Secondary exposure to anticoagulant rodenticides (ARs) through consumption of contaminated prey has been documented worldwide in many non-target species, especially raptors. The Red-tailed Hawk (Buteo jamaicensis), a raptor that frequents agricultural areas and eats primarily rodents, is particularly susceptible. Because there is documentation of Red-tailed Hawk exposure to ARs in California, this study aims to describe the extent to which migrating juvenile Red-tailed Hawks are exposed to ARs, as well as any sublethal effects of AR ingestion. We collected blood samples and body morphometrics from 97 juvenile Red-tailed Hawks migrating through the Marin Headlands, Marin County, CA, from August to December in 2013 and 2015, and screened samples for the presence of ARs. Eight hawks (8.2%) tested positive for some amount of ARs. We detected first-generation (diphacinone, chlorophacinone) and second-generation (brodifacoum, bromadiolone) ARs. Although some juvenile Red-tailed Hawks are exposed to ARs either along their migration route or as resident birds in the Marin Headlands, we did not find any relationship between body condition and presence of ARs. Although this method of AR sampling of live birds is novel and increases our sampling capabilities, the short half-lives of ARs in blood make it difficult to estimate population-wide exposure rates. Future studies should focus on resident raptors near agricultural areas where AR exposure can be tested over time to better understand how this technique can be used to estimate exposure rates across whole populations.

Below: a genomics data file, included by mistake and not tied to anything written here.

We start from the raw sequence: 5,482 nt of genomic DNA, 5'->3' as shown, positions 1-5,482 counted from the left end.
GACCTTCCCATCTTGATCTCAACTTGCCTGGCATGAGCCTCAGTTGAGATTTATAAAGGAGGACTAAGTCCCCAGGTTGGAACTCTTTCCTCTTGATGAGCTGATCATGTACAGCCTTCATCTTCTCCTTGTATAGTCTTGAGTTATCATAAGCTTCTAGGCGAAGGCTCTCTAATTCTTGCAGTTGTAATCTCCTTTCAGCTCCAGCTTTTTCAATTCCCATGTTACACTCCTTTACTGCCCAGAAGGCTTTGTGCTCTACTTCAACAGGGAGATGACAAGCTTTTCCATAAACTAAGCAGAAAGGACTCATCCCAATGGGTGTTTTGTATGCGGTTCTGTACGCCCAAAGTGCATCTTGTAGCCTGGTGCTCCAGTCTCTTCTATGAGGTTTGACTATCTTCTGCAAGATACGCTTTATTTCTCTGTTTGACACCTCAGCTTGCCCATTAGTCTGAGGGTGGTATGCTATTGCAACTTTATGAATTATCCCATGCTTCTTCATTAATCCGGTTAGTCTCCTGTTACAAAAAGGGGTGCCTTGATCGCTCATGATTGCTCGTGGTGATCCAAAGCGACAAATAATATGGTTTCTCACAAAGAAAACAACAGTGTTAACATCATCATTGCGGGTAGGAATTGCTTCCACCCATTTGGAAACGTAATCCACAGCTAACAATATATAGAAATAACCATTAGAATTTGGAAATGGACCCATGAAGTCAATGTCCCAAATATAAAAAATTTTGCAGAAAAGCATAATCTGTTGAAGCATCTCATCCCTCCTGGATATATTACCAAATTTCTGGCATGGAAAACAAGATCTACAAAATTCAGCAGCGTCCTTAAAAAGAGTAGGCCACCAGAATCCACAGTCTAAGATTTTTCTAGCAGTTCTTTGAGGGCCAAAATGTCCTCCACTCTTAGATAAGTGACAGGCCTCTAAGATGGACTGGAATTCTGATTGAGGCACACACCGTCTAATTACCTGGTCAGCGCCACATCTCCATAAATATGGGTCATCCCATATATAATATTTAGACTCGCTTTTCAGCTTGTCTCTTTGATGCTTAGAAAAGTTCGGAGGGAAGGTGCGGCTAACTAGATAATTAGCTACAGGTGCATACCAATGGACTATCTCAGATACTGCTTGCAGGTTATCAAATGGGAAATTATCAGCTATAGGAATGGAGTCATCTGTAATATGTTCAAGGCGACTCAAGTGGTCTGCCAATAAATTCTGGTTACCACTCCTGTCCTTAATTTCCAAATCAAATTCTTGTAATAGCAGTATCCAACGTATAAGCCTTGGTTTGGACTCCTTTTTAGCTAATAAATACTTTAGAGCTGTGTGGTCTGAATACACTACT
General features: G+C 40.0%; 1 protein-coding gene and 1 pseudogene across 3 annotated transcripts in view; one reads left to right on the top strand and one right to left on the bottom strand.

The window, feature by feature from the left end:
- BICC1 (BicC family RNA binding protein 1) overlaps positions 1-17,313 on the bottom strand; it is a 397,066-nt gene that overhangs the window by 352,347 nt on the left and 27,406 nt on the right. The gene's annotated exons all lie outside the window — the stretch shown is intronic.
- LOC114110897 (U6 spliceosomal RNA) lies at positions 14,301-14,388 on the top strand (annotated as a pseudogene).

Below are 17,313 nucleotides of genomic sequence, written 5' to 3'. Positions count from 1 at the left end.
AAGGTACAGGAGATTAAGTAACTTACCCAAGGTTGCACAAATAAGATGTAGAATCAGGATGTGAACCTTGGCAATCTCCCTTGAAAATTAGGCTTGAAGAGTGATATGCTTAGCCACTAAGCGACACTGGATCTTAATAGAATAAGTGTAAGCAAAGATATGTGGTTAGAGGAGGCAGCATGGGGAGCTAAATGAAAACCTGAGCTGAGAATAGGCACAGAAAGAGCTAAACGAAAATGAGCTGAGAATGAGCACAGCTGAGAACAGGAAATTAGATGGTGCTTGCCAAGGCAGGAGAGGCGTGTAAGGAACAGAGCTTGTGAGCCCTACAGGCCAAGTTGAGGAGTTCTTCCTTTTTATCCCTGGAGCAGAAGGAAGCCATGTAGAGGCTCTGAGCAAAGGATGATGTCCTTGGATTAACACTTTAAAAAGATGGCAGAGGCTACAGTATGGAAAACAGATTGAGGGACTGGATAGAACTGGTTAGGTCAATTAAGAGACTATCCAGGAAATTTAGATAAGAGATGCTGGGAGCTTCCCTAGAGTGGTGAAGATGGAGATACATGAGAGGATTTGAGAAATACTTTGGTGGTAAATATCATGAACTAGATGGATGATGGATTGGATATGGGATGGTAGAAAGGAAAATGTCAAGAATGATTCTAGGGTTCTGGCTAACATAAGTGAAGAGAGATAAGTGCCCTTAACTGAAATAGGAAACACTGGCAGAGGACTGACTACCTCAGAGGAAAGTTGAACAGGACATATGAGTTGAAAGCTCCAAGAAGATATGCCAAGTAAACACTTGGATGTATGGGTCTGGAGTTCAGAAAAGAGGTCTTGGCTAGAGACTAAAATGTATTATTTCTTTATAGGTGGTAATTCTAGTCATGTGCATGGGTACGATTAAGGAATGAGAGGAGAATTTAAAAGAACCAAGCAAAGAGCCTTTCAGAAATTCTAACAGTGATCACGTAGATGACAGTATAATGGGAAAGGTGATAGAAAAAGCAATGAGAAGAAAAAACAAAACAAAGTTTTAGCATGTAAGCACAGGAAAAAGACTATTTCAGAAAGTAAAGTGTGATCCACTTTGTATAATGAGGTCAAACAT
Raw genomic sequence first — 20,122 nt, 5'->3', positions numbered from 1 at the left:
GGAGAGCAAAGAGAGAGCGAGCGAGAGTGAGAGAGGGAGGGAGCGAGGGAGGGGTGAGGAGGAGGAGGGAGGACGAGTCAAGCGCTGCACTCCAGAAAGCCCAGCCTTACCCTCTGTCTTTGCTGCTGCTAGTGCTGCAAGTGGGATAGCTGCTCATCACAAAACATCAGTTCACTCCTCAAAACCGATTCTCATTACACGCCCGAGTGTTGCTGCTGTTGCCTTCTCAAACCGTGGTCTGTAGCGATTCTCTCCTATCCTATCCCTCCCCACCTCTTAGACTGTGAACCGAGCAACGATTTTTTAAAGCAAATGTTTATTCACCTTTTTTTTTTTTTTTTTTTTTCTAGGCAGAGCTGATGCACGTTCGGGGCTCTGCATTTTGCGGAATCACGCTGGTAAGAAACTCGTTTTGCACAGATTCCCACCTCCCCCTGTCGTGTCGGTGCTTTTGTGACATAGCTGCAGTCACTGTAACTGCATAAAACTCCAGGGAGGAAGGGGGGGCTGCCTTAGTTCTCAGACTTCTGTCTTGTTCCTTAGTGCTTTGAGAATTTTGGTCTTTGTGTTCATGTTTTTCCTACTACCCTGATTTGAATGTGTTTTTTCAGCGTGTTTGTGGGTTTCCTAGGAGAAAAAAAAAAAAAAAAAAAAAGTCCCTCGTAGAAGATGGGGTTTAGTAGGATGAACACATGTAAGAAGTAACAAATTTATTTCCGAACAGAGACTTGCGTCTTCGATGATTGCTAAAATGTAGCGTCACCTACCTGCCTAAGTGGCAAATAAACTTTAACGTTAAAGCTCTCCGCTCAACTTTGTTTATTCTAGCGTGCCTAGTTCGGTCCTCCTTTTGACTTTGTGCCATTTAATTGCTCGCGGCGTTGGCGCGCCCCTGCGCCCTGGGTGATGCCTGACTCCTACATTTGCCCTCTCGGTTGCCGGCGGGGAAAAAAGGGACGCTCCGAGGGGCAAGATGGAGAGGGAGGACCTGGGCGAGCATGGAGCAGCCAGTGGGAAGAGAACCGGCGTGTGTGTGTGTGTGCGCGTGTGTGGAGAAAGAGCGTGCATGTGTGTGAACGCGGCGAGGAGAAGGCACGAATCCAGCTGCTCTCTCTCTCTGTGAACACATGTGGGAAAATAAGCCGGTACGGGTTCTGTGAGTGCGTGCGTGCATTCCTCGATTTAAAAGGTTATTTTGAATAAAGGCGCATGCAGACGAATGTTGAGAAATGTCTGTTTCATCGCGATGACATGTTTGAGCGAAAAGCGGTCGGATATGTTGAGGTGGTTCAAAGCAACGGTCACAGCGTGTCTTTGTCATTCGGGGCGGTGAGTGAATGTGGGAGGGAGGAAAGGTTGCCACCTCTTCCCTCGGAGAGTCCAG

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Vol. 52 • No. 2